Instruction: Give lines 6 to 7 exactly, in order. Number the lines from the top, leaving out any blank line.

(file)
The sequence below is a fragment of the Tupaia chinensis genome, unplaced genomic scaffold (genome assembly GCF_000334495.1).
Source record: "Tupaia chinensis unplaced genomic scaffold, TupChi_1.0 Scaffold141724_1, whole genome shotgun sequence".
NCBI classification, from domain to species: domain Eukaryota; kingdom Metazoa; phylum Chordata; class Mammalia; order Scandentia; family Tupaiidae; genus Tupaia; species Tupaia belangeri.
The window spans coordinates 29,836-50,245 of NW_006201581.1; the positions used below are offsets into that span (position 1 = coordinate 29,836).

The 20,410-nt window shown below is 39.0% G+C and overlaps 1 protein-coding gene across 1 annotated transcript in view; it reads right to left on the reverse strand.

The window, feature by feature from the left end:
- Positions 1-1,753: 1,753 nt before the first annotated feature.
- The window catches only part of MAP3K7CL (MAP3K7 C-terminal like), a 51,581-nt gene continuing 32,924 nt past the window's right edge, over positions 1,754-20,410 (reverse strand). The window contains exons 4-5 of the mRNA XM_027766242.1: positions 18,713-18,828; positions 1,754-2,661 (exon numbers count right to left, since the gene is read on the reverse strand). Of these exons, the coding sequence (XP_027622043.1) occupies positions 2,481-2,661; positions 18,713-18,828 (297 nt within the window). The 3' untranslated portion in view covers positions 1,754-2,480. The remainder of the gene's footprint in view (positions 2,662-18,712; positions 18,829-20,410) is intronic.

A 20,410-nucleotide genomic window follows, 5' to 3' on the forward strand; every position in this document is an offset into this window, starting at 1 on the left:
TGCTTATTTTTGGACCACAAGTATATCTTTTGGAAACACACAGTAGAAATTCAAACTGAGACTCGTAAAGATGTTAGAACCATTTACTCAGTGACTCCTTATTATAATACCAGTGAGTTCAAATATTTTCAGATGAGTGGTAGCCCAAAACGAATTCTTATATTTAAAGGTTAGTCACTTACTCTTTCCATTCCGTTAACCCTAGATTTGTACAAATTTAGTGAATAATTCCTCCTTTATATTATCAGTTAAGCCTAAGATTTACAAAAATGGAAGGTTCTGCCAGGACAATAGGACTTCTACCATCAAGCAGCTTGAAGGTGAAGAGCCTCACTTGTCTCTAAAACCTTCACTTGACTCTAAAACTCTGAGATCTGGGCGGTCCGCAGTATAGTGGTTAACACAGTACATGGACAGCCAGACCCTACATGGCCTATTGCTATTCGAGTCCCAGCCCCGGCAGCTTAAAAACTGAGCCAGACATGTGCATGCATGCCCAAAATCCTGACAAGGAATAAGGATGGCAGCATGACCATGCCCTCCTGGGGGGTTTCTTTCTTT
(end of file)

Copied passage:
The window, feature by feature from the left end:
- Positions 1-1,753: 1,753 nt before the first annotated feature.